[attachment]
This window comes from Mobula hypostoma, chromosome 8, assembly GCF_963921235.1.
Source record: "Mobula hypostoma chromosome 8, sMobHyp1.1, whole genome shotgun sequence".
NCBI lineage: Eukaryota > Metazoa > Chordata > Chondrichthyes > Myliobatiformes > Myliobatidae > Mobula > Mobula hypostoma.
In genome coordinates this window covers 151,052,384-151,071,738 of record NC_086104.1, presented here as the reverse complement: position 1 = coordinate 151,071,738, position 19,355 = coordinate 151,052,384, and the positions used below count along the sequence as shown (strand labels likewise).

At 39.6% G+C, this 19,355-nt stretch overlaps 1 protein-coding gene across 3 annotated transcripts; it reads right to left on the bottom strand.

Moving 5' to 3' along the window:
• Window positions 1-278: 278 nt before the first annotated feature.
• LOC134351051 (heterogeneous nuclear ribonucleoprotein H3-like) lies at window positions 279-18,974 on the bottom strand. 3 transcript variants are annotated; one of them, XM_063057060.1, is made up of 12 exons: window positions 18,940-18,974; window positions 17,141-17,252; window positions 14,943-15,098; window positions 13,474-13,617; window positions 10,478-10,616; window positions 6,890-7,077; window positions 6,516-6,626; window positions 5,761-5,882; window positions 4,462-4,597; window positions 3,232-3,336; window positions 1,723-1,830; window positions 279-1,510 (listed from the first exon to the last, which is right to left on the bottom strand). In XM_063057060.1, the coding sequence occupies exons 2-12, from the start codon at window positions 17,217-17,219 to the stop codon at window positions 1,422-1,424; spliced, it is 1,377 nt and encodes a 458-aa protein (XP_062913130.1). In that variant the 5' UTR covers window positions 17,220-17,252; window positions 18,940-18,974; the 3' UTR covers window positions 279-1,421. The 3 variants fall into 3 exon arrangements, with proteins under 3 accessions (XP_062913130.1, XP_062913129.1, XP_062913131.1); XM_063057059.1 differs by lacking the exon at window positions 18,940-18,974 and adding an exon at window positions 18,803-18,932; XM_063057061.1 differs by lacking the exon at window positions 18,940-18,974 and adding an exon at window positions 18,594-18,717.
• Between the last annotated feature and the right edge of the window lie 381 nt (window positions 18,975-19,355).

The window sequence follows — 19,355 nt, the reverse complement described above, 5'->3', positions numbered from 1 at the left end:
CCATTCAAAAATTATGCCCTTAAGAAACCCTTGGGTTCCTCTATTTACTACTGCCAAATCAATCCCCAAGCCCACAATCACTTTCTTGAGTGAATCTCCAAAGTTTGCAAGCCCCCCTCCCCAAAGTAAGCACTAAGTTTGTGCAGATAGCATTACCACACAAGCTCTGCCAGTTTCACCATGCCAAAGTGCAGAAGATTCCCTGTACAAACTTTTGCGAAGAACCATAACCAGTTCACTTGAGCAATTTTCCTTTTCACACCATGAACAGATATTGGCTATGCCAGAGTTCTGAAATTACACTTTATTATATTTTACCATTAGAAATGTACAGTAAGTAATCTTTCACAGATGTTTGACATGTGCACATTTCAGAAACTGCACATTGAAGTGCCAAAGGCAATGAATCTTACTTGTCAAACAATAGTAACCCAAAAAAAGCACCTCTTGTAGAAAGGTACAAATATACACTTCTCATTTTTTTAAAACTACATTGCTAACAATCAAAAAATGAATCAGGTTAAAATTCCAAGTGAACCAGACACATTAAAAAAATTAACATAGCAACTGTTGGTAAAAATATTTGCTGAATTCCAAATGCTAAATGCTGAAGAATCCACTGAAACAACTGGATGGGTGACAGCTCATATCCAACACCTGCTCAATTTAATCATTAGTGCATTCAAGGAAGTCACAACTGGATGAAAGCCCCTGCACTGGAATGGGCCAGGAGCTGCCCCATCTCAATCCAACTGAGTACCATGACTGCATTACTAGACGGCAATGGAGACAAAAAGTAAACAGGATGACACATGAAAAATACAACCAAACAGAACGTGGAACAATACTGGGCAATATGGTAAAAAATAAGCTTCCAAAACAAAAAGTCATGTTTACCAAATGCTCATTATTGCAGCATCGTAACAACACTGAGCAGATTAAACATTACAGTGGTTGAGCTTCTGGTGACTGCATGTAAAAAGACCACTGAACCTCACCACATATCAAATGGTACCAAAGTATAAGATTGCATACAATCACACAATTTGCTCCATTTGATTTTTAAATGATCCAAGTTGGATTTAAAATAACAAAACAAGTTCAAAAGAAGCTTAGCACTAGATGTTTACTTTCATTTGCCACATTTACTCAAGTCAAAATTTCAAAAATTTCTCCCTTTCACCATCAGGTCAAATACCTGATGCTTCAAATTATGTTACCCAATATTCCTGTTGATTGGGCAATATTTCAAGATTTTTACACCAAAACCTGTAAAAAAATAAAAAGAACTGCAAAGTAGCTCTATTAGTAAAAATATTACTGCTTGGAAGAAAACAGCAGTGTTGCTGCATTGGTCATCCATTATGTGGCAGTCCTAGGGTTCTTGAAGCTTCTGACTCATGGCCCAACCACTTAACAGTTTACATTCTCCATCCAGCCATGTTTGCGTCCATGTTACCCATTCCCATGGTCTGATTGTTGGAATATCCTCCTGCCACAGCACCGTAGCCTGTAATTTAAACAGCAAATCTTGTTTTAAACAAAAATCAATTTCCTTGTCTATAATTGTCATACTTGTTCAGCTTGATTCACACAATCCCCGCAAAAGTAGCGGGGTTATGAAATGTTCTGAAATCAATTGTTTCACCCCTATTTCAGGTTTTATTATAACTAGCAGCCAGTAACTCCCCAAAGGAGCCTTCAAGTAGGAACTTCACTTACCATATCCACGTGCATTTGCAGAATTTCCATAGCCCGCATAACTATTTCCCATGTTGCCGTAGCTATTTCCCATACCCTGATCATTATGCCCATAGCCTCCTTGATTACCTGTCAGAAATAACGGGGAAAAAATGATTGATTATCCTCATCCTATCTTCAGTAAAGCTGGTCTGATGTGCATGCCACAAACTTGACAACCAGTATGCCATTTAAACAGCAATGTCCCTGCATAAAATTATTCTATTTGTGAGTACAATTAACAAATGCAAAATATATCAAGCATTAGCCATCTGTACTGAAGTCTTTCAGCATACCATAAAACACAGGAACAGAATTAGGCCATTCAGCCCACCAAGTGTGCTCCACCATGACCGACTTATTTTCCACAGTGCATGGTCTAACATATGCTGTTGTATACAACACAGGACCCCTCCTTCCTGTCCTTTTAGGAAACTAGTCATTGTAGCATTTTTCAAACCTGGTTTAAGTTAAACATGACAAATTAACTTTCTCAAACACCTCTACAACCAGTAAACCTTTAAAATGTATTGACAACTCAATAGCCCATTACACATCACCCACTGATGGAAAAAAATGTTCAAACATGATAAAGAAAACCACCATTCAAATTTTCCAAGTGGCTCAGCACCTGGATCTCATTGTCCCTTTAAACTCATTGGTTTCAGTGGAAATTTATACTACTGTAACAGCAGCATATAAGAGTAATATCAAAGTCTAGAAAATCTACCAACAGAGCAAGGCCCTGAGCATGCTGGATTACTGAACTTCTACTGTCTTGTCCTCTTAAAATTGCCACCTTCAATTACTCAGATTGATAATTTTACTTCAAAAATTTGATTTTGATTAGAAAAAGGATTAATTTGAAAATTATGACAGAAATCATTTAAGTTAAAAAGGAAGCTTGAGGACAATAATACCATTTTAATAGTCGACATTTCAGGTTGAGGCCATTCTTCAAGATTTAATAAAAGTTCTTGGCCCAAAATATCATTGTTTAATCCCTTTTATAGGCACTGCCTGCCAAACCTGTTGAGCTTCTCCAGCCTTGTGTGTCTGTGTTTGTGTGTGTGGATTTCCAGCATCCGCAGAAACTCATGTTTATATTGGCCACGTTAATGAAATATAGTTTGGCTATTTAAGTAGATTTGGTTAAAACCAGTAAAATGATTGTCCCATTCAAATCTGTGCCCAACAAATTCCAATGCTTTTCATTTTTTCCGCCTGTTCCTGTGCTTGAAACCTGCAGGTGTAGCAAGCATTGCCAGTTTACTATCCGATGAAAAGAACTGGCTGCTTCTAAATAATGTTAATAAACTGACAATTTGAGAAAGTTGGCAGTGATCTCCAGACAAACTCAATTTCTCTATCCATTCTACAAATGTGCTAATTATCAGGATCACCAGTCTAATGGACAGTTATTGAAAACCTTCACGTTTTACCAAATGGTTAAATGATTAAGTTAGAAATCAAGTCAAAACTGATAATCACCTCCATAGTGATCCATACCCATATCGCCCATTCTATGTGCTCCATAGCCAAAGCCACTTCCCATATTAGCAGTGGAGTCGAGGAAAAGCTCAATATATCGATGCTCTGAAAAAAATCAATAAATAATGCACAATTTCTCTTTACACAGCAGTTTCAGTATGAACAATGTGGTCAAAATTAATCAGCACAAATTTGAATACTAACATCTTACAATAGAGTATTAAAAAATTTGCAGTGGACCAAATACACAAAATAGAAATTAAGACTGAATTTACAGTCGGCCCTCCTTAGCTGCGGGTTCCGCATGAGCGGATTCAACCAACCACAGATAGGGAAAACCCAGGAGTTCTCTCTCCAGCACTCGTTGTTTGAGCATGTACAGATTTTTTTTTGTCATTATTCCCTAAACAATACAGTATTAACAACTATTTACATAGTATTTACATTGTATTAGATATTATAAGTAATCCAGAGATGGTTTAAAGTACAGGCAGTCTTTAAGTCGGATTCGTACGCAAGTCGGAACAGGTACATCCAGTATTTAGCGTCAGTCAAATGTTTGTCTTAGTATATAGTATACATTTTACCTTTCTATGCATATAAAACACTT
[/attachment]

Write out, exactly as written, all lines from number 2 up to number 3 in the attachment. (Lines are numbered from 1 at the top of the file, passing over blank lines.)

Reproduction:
Source record: "Mobula hypostoma chromosome 8, sMobHyp1.1, whole genome shotgun sequence".
NCBI lineage: Eukaryota > Metazoa > Chordata > Chondrichthyes > Myliobatiformes > Myliobatidae > Mobula > Mobula hypostoma.